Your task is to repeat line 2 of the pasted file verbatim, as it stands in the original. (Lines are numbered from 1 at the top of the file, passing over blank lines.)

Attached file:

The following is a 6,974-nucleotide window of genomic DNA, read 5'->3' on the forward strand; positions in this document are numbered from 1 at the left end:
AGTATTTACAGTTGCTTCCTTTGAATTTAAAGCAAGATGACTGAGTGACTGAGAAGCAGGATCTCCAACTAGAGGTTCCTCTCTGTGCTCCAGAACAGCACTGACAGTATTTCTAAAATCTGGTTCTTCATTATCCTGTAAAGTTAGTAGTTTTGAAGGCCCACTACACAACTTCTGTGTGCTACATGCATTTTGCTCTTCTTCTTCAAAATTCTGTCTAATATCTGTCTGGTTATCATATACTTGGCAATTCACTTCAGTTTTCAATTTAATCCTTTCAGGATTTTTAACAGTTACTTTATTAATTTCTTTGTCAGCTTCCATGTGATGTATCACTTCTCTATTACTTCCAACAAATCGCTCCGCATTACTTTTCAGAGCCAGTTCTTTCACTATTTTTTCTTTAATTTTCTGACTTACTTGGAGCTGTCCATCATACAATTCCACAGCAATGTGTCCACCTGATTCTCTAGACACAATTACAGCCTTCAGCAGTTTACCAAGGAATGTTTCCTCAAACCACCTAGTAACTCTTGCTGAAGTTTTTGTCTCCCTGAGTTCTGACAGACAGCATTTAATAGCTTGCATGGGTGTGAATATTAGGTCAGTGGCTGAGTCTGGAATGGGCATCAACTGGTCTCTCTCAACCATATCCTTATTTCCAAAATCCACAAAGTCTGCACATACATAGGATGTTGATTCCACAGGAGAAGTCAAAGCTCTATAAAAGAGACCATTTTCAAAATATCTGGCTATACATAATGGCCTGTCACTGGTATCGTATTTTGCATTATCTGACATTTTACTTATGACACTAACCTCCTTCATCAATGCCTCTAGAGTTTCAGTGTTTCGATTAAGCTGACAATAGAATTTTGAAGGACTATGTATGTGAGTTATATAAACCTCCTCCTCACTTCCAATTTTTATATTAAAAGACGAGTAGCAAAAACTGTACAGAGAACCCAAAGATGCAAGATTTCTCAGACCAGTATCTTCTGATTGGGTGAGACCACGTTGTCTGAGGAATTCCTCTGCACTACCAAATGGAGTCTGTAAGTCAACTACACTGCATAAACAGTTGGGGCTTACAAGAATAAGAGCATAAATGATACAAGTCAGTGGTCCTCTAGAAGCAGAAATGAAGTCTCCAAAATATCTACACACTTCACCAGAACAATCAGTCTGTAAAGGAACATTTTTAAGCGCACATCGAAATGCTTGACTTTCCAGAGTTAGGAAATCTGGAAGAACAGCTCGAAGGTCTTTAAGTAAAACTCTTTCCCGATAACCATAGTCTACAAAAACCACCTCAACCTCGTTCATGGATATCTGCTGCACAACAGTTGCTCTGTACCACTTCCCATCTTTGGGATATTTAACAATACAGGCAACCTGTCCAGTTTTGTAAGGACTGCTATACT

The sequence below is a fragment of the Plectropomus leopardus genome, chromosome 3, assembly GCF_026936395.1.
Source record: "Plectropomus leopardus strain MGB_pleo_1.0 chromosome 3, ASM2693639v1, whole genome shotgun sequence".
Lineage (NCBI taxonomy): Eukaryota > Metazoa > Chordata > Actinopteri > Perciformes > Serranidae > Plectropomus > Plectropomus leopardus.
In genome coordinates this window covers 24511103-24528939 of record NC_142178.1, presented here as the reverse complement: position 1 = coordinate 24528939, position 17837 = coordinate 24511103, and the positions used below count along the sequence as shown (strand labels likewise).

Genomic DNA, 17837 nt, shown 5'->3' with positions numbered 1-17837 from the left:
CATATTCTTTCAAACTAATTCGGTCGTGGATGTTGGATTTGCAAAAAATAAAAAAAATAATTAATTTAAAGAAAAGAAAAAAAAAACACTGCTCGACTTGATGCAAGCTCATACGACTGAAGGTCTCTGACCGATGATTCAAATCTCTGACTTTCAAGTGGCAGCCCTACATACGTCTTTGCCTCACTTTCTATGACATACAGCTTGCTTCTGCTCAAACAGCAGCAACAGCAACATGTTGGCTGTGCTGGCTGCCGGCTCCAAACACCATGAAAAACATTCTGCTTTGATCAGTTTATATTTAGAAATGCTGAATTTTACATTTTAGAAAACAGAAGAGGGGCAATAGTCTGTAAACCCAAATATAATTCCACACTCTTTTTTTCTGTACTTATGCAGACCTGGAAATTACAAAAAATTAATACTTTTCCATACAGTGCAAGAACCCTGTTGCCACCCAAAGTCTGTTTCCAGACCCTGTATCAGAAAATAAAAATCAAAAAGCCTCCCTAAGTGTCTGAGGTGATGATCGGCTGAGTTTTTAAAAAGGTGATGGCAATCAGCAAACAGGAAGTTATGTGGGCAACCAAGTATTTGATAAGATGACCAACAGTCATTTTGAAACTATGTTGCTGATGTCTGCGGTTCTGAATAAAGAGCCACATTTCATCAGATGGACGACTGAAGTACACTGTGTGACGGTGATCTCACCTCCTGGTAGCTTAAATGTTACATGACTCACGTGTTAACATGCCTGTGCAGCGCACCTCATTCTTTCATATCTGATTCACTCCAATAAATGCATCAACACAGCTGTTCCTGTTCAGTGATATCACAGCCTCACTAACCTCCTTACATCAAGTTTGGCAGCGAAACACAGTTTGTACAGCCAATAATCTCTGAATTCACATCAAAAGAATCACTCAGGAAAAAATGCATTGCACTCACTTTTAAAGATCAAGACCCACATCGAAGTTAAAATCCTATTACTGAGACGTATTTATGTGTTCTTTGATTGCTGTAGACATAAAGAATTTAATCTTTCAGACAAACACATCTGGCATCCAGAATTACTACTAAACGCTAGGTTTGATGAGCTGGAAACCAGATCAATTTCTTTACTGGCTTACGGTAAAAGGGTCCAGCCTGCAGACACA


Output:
AGTATTTACAGTTGCTTCCTTTGAATTTAAAGCAAGATGACTGAGTGACTGAGAAGCAGGATCTCCAACTAGAGGTTCCTCTCTGTGCTCCAGAACAGCACTGACAGTATTTCTAAAATCTGGTTCTTCATTATCCTGTAAAGTTAGTAGTTTTGAAGGCCCACTACACAACTTCTGTGTGCTACATGCATTTTGCTCTTCTTCTTCAAAATTCTGTCTAATATCTGTCTGGTTATCATATACTTGGCAATTCACTTCAGTTTTCAATTTAATCCTTTCAGGATTTTTAACAGTTACTTTATTAATTTCTTTGTCAGCTTCCATGTGATGTATCACTTCTCTATTACTTCCAACAAATCGCTCCGCATTACTTTTCAGAGCCAGTTCTTTCACTATTTTTTCTTTAATTTTCTGACTTACTTGGAGCTGTCCATCATACAATTCCACAGCAATGTGTCCACCTGATTCTCTAGACACAATTACAGCCTTCAGCAGTTTACCAAGGAATGTTTCCTCAAACCACCTAGTAACTCTTGCTGAAGTTTTTGTCTCCCTGAGTTCTGACAGACAGCATTTAATAGCTTGCATGGGTGTGAATATTAGGTCAGTGGCTGAGTCTGGAATGGGCATCAACTGGTCTCTCTCAACCATATCCTTATTTCCAAAATCCACAAAGTCTGCACATACATAGGATGTTGATTCCACAGGAGAAGTCAAAGCTCTATAAAAGAGACCATTTTCAAAATATCTGGCTATACATAATGGCCTGTCACTGGTATCGTATTTTGCATTATCTGACATTTTACTTATGACACTAACCTCCTTCATCAATGCCTCTAGAGTTTCAGTGTTTCGATTAAGCTGACAATAGAATTTTGAAGGACTATGTATGTGAGTTATATAAACCTCCTCCTCACTTCCAATTTTTATATTAAAAGACGAGTAGCAAAAACTGTACAGAGAACCCAAAGATGCAAGATTTCTCAGACCAGTATCTTCTGATTGGGTGAGACCACGTTGTCTGAGGAATTCCTCTGCACTACCAAATGGAGTCTGTAAGTCAACTACACTGCATAAACAGTTGGGGCTTACAAGAATAAGAGCATAAATGATACAAGTCAGTGGTCCTCTAGAAGCAGAAATGAAGTCTCCAAAATATCTACACACTTCACCAGAACAATCAGTCTGTAAAGGAACATTTTTAAGCGCACATCGAAATGCTTGACTTTCCAGAGTTAGGAAATCTGGAAGAACAGCTCGAAGGTCTTTAAGTAAAACTCTTTCCCGATAACCATAGTCTACAAAAACCACCTCAACCTCGTTCATGGATATCTGCTGCACAACAGTTGCTCTGTACCACTTCCCATCTTTGGGATATTTAACAATACAGGCAACCTGTCCAGTTTTGTAAGGACTGCTATACT